The Stock Exchange of Mauritius (SEM) has opened a window for Kenyan investment banks and stockbrokers to trade on its market platform, potentially opening up new offshore investment options in the Indian Ocean Island State.
SEM’s chief executive Sunil Benimadhu said in the exchange’s 2022 annual report that a new automated trading system (ATS) installed last year will allow the integration of foreign intermediaries.
Allowing foreign members onto its ATS will allow the SEM to tap into a wider pool of investors, with the move coming at a time when African exchanges have sought to boost cross-border trading to improve liquidity and trade activity in their markets.
Last November, seven African exchanges, including the Nairobi Securities Exchange (NSE) and SEM, launched the African Exchanges Linkage Project (AELP) which is meant to facilitate cross-border trading of securities in Africa.
The AELP is a flagship project of the African Securities Exchanges Association (ASEA) and the African Development Bank (AfDB).
“The new ATS of the SEM has facilitated the integration of remote members to our platform. Consequently, despite the difficult economic environment, the SEM will work towards attracting remote members, initially from South Africa and Kenya, during the financial year 2022/ 2023,” said Mr Benimadhu.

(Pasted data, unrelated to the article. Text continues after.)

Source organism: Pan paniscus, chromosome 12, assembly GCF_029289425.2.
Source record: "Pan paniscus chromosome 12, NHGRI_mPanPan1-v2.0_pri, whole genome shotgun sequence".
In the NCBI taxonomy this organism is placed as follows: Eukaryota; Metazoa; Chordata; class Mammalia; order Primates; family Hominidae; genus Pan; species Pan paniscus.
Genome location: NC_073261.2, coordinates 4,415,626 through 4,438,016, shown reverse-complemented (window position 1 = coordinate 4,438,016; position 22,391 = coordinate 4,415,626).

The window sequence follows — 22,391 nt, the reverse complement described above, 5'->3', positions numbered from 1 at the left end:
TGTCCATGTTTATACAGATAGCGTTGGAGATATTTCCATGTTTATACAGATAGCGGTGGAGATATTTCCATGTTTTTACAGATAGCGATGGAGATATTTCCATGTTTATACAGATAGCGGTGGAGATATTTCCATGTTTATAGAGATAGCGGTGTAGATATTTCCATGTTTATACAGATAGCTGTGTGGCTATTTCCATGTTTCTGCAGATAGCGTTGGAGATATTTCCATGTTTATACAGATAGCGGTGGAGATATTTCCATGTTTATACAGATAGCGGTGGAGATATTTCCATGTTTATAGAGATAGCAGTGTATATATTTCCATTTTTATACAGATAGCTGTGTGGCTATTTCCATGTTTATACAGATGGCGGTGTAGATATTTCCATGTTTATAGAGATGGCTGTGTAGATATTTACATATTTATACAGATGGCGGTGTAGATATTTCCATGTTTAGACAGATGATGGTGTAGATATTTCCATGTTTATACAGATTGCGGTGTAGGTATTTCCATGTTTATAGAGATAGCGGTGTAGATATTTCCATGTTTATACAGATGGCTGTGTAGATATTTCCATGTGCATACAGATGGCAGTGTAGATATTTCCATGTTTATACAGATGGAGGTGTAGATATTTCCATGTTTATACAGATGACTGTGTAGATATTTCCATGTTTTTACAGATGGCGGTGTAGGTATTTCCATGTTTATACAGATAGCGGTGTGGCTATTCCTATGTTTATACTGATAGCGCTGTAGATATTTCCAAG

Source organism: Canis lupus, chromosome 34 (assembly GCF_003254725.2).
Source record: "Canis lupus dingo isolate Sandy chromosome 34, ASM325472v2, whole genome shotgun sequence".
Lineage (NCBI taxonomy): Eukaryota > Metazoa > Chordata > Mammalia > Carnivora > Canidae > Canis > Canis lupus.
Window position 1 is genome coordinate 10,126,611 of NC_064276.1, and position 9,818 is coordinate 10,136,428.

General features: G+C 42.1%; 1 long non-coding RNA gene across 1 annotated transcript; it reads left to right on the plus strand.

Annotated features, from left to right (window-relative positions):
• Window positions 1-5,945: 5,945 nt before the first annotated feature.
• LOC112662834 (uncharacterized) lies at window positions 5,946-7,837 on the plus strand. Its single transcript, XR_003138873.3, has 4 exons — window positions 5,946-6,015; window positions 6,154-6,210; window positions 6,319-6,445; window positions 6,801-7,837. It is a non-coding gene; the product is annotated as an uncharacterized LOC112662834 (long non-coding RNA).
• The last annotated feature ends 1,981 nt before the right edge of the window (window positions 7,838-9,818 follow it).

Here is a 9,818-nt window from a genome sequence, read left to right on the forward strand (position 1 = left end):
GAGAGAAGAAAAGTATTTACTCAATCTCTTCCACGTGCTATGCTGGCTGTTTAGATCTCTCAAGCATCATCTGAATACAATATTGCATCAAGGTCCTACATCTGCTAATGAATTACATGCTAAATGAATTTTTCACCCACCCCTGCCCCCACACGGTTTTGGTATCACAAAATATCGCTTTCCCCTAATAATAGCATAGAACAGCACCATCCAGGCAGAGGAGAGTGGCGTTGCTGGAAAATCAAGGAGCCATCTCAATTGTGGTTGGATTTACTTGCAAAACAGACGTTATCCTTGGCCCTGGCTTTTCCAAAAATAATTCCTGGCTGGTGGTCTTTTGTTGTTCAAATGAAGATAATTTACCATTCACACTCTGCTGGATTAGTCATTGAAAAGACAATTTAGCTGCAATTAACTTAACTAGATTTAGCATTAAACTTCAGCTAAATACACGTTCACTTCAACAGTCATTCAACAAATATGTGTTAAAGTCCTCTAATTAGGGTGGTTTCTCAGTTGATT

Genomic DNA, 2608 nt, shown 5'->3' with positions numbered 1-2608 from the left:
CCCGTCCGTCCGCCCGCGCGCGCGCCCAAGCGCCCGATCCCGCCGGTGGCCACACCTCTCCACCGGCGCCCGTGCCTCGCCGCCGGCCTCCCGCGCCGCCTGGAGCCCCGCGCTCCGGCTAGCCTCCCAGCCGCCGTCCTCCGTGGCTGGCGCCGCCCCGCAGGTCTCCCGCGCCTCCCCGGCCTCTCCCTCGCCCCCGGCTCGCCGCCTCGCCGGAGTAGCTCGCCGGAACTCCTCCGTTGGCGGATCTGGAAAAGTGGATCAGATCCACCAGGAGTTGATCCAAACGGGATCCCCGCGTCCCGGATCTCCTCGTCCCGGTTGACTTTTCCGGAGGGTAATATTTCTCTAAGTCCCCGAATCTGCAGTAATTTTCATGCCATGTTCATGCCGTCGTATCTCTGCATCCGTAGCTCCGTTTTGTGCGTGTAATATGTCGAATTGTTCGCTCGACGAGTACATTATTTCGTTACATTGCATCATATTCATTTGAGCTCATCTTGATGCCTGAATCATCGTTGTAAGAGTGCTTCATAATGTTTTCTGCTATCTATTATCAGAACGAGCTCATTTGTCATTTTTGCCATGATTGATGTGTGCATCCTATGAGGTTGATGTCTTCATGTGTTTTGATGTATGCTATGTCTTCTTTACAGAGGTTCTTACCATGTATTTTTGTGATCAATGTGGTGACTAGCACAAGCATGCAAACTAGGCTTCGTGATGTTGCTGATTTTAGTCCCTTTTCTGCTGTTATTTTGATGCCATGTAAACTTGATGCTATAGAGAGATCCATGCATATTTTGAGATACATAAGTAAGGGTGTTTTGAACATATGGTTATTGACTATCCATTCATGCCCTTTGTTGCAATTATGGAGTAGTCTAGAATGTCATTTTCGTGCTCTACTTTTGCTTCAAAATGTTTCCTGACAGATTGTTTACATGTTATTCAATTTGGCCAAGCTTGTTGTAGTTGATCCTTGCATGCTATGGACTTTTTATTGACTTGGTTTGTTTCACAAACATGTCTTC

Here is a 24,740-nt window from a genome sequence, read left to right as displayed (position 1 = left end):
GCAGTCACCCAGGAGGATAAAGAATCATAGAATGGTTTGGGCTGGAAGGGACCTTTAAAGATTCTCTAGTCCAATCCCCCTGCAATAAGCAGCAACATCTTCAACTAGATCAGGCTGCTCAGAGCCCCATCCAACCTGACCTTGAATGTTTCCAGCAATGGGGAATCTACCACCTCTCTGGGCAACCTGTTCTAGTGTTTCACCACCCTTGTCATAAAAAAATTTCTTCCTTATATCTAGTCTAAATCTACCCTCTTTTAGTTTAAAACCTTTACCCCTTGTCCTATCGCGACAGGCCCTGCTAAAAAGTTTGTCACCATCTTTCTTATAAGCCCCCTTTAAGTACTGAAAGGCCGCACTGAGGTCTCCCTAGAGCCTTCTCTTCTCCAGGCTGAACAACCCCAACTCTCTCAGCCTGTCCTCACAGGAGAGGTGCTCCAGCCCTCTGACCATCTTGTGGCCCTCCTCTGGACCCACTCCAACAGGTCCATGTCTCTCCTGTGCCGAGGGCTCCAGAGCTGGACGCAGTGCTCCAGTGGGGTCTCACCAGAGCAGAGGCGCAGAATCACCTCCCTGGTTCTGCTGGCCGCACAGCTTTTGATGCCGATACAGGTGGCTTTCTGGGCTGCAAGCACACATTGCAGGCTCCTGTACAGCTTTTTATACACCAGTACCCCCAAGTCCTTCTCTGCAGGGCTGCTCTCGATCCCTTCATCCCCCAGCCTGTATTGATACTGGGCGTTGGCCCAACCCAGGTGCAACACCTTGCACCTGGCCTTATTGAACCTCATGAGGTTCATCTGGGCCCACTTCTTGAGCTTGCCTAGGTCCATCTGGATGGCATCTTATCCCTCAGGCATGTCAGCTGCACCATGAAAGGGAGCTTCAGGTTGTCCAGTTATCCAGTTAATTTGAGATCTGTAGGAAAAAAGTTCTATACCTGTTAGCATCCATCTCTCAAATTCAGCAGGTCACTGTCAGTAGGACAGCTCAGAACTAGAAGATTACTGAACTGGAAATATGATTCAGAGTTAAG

“The objective of this initiative is to increase the investor base of our market and attract more global order flows to our platform”.
The Mauritian exchange has been looking to compete with European platforms as a host for African capital-raising ventures, including the issuance of sovereign bonds.
The exchange currently offers a multi-currency platform, through which it hopes to attract the participation of foreign stockbrokers.
The market also offers a raft of fiscal incentives to investors that include no withholding tax on dividends, no capital gains taxes, free repatriation of profits, capital and interest, as well as double taxation avoidance treaties.
The incentives are meant to help widen the pool of investors in its capital markets beyond the relatively thin population of the island nation.
The Mauritian exchange has about 100,000 account holders, who hold about 17.2 billion shares with a market capitalisation of Ksh1.09 trillion ($7.4 billion).
In the past decade, Mauritian financial sector firms have established a presence in Kenya, following a growth in bilateral investment flows between the two countries after the inking of a double-taxation agreement in 2012.
Some key deals include the acquisition of Fidelity Bank and assets of the collapsed Chase Bank by SEM-listed financial services group SBM Holdings and in the capital markets, fund manager Axys’ acquisition of stockbroker ApexAfrica Capital.
A number of Kenyan firms have also moved the other way, establishing offices there to take advantage of more favourable tax laws.